JetBlue has promised to block middle seats from sale until mid-October. Beyond that, things are changing. The airline’s Chief Operations Officer and President Joanna Geraghty has explained how it will be using data to sell more seats, seating groups together and accounting for no-shows better. However, she has confirmed that JetBlue’s planes will not be filled to capacity any time soon.
JetBlue will not fill flights
Throughout the COVID pandemic, JetBlue has been a standout airline in terms of its passenger safety protocols. It was the first airline in the US to mandate mask-wearing and an early adopter of the blocked middle seat. The carrier has already promised to block its middle seats until at least October 15th, in a bid to give passengers the confidence to travel again.
Speaking at last week’s World Aviation Festival, President and Chief Operations Officer at JetBlue, Joanna Geraghty, said that keeping social distancing onboard its aircraft is a key priority for JetBlue. She said,
“JetBlue will continue to cap our flights. We will not fill our flights for the foreseeable future, because we do think this is an important component of rebuilding customer confidence.”
However, there will be some changes to the way social distancing is managed, in a bid to make it a sustainable practice going forward.
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An expensive investment
Geraghty admitted that blocking the middle seat is an expensive proposition for an airline, particularly as demand begins to return. She commented,
“The blocked middle seats are obviously an incredibly expensive investment. It becomes even more expensive as demand starts to slowly come back.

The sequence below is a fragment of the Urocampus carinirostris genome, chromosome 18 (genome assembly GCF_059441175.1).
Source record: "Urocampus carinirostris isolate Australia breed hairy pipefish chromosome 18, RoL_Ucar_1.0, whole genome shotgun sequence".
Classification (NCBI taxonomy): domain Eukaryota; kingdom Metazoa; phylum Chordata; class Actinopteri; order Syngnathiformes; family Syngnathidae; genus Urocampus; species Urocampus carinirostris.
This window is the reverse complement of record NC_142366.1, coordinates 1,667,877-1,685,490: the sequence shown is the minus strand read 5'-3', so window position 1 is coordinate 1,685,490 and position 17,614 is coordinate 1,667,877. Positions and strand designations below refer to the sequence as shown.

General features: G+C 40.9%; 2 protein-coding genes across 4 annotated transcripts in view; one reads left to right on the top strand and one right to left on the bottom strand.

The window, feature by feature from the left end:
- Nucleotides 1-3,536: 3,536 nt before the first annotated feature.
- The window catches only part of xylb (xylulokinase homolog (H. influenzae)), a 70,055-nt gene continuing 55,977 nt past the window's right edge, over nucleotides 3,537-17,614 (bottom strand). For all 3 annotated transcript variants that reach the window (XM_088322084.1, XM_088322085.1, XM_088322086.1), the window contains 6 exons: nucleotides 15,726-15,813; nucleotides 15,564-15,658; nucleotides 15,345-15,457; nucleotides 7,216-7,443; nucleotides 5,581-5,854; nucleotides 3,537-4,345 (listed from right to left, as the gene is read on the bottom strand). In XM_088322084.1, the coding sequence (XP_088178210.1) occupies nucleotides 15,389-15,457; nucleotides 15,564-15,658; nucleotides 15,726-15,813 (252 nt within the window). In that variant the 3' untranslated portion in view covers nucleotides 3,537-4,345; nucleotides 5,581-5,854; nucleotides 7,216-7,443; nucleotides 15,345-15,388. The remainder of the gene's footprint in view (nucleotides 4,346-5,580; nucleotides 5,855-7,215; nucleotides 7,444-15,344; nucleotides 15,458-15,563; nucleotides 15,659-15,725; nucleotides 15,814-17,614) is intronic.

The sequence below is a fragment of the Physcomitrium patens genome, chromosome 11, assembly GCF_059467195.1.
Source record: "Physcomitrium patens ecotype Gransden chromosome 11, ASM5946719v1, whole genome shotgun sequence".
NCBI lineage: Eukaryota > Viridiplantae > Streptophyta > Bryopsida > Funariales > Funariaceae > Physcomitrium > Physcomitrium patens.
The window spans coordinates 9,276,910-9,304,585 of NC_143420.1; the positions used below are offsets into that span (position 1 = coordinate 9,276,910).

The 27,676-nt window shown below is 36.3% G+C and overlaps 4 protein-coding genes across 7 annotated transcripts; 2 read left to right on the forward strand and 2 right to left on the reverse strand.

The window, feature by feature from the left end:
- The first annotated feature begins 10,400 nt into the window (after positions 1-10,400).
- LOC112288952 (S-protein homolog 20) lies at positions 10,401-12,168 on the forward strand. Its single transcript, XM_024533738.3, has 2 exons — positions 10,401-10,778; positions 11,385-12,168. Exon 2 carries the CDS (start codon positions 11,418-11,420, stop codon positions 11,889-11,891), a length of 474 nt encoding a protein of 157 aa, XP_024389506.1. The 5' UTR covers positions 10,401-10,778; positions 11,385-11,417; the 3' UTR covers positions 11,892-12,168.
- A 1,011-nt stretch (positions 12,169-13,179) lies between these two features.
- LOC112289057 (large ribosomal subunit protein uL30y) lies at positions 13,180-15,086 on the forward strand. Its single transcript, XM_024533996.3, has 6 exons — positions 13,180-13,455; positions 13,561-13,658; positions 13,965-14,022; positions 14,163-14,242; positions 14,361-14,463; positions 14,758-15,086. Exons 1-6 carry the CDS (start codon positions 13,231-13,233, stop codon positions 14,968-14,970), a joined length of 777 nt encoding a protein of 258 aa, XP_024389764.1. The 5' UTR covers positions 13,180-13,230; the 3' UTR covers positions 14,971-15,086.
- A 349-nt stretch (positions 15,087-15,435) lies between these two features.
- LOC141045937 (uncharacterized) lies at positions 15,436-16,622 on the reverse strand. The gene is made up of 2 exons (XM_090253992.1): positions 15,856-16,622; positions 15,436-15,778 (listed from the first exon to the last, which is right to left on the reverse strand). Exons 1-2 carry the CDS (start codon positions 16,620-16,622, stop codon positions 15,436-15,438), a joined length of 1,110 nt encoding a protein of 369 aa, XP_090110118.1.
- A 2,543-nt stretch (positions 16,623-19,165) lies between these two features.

“We’ve always doubled down in space at JetBlue. We’ve always been the airline with the most legroom and the most space. We know there’s a value there. But we also know that, longer term, it’s just not going to be sustainable.”
Rather than scrapping the idea of a blocked middle seat altogether, JetBlue is taking a more data-driven approach to social distancing. Geraghty explained,
“Other carriers that have been blocking the middle seat have started to slowly lift the limits on flights, getting smarter about families travelling together, no show rates. We’re going to start looking at some of those same things.
You can play with the limits on the flights in a way that uses data more smartly, taking into consideration families travelling together and no-show rates. We’re getting smarter on what those limits should be.”
A number of other airlines have adopted a similar policy, seating groups together where possible and selling more seats on the plane. Predictive intelligence and smart algorithms will help the airline plan its capacity better, letting it sell the right number of seats while still maintaining distance between passengers.
If it works well, it will be a win-win for passengers and the airline.
But does a vacant middle seat keep you safe?
In the situation where a solo traveler is just one seat away from their neighbor, the two travelers are still much closer than the recommended six feet of distance. Still, some studies have supported the notion that viral transmission is somewhat reduced when passengers aren’t literally rubbing shoulders.
Even JetBlue’s COO admits that it’s more a sensitivity measure than actual health and safety. Geraghty said,
“We know … that the middle seat is largely a perception issue. It gives passengers the feeling of having some space around them.”
That being said, one of the biggest hurdles for airlines to overcome as they emerge from the crisis is passenger confidence. If keeping the middle seat empty when traveling solo does that, then JetBlue’s strategy is most definitely a winner.